Gold Extraction

De-Silverizing Bullion

The de-silverizing of base bullion is carried out in accordance with the principles of the well-known Parkes process.

The base bullion produced by the blast furnace department carries (apart from silver values) impurities, the chief of which are copper, antimony, and arsenic.

In order to more clearly indicate the grade of the base bullion, the following analysis, representative of a half-year’s production of base bullion, is submitted:De Silverizing Bullion

Ag………………………………………………..68.6 oz.
Au………………………………………………0.096 oz.
Cu………………………………………………….0.86%
Sb………………………………………………….0.67%
As………………………………………………….0.32%

Before proceeding with the actual operation of de-silverizing, it is necessary that the impurities, copper, antimony, and arsenic, should be eliminated. This is accomplished in the following steps :

Removal of Copper from Bullion

Copper is largely present in the base bullion as dissolved sulphide, and this is removed by liquation in a reverberatory type furnace, of which the following are the essential details:

Hearth area…………………………………220 sq. ft.
Grate area……………………………………..31 sq. ft.
Ratio hearth area to grate area……………….7:1.
Capacity…………………………………………57 tons.
Working temperature………………..750° to 850° C.
Coal consumption per 24 hours…………2 tons.

The hearth of the furnace is encased in a steel tank 22 ft. 4 in. long by 13 ft. 4 in. wide by 2 ft. 10 in. deep ; the bottom of the tank is covered by a depth of composition conforming ….Read more

How to Setup a Gold Sluice

So this is a typical sluice, they vary slightly in design but overall the same basic principles are at play. The point is gold is heavy, we’ve said that before but we can’t say it enough, gold is really, really, really heavy. So whenever it has a chance to, gold is going to drop faster than anything else in the creek. So when you have water running across here, you see this little ripple here, this is called a ripple. This is a upturn piece of metal that forces the water to go up, when it goes up there is a vacuum created right here. And when the water goes up it rolls around and gold tends to stuck underneath that ripple. These are expanded metal, so this is going to be a much smaller version of the exact same thing. Where gold is going to get caught behind each one of these little ripples. So water flows across here against this bump, the water goes up and gold drops out underneath. Then it comes back down and hits each one of these little ripples made of expanded metal and it drops in behind each one of these little corners. ….Read more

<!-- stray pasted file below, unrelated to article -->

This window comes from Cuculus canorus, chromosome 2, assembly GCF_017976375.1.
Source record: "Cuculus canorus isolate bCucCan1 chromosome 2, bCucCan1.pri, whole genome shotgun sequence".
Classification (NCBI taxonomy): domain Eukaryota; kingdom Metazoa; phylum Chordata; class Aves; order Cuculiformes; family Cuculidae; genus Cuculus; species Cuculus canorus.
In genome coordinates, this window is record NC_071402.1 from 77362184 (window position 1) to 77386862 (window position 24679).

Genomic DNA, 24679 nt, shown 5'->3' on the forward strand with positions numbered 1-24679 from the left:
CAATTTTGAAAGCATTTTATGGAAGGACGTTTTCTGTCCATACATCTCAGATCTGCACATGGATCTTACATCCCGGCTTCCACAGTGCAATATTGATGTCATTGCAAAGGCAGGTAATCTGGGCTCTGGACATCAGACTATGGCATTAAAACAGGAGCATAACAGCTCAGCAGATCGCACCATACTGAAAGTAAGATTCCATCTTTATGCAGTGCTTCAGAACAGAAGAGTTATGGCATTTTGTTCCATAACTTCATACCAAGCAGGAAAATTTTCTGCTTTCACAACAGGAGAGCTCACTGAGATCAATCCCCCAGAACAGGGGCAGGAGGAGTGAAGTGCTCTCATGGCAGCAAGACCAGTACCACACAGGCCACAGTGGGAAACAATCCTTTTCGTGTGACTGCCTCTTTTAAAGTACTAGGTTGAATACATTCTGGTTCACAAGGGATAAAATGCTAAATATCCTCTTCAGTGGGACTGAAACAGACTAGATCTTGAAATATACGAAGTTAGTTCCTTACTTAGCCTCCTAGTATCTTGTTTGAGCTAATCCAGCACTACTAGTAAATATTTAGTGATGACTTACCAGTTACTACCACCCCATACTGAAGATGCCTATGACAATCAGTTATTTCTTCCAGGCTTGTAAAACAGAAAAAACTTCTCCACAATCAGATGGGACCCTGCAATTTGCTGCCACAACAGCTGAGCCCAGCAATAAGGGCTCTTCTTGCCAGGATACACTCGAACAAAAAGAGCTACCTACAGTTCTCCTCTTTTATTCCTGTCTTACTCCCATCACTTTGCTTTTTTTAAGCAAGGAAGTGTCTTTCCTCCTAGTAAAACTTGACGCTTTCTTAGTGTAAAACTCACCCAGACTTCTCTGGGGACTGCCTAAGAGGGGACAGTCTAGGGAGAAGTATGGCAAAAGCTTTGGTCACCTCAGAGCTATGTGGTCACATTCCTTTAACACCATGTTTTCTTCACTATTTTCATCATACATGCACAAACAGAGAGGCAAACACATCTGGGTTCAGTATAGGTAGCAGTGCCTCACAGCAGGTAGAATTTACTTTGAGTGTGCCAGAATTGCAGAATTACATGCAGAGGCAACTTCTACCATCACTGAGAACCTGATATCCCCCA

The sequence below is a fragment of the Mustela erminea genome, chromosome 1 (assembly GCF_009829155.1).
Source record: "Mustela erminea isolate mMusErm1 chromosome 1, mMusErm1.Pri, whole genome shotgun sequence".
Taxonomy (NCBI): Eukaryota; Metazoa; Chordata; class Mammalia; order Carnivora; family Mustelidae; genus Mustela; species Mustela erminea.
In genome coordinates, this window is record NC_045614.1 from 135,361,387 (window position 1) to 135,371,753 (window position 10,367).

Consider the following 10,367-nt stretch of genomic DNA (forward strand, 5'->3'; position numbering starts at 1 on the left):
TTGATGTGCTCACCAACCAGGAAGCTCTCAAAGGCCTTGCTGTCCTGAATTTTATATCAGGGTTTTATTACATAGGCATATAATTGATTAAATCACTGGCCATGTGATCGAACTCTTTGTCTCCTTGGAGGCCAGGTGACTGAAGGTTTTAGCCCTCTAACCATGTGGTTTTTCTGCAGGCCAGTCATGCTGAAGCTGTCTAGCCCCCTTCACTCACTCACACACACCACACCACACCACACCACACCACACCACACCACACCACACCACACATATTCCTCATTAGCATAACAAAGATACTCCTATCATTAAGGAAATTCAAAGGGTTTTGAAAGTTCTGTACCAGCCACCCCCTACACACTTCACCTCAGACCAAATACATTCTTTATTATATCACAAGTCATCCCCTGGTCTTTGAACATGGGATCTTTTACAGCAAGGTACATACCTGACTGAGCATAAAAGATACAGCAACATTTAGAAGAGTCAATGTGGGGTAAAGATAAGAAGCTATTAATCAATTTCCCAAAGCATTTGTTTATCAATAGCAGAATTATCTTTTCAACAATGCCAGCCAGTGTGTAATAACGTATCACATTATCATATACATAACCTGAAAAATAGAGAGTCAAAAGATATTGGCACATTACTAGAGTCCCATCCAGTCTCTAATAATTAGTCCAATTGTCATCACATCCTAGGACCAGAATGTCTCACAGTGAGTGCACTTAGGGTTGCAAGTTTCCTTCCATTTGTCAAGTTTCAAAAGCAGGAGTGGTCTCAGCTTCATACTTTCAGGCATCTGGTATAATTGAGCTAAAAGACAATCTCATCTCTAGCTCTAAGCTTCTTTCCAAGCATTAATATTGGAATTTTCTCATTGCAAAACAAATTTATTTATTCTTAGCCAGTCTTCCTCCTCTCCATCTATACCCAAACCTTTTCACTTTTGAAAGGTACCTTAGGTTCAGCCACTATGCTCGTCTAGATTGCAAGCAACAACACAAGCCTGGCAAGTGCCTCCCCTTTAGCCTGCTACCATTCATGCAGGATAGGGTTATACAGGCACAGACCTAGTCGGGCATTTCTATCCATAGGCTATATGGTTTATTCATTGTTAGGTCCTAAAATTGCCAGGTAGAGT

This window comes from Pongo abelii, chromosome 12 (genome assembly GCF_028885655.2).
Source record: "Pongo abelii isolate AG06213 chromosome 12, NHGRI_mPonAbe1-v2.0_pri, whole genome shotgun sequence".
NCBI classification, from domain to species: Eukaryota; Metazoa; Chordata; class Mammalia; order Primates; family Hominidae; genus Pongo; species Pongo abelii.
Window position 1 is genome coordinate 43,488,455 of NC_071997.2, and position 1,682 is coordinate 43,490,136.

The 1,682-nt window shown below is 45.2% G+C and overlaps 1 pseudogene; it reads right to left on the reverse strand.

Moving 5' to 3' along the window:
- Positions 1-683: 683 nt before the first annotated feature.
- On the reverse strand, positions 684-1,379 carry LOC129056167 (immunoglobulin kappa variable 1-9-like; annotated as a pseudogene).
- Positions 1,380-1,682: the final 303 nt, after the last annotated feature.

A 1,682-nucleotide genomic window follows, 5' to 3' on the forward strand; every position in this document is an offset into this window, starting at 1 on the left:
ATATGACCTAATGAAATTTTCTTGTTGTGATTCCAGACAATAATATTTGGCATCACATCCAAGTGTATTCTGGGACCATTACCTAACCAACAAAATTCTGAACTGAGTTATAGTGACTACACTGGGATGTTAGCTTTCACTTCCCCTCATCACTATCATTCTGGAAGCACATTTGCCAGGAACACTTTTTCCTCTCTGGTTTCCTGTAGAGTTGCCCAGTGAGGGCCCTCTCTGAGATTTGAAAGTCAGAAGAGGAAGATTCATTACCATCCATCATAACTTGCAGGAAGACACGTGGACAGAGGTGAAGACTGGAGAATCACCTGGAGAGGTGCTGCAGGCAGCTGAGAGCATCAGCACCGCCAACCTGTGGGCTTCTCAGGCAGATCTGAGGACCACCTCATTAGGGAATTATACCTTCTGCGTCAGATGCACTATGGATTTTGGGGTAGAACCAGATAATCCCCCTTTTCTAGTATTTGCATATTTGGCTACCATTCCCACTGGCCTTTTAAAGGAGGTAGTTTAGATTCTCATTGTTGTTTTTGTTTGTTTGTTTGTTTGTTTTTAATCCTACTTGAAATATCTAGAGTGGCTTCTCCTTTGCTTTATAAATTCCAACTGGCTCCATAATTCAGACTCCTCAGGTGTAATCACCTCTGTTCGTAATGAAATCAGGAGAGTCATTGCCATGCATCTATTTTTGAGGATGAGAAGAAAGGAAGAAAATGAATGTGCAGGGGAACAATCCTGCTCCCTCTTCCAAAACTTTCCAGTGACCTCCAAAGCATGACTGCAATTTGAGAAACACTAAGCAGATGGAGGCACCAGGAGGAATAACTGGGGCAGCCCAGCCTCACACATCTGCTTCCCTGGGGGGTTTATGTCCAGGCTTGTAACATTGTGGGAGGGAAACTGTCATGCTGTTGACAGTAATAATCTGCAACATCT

Sluicing for Gold – Set up & Operation

And my pan now, what I’m going to do is, I’m going you down to that stinking river I was telling you about, it’s got a little bit of gold in there, don’t ask me where it’s at, because I’m not going to tell you. I’m going to show you the proper way to set up this sluice box, do some clean up and get some gold, so come on, let’s go.

Ok, so, what do we got. Alright now, if you going to be using a sluice box, what’s the first thing you got to do? That’s right! Grab a sluice box. This is a key 852- I love these things. Ah yea they’re a little big and they don’t fold down but I been using these type for years. Now I know they make all different type of ones that fold in and they’re collapsible. But I really like this one, it does a good job – it’s got good flow on it. So, next what you going to need? You going to need 5 gallon bucket. Now I see guys doing it without a 5 gallon bucket, but trust me, this makes a whole lot easier. Now, inside ….Read more

Carlin Style Mineralisation Deposit Examples

online-geology-course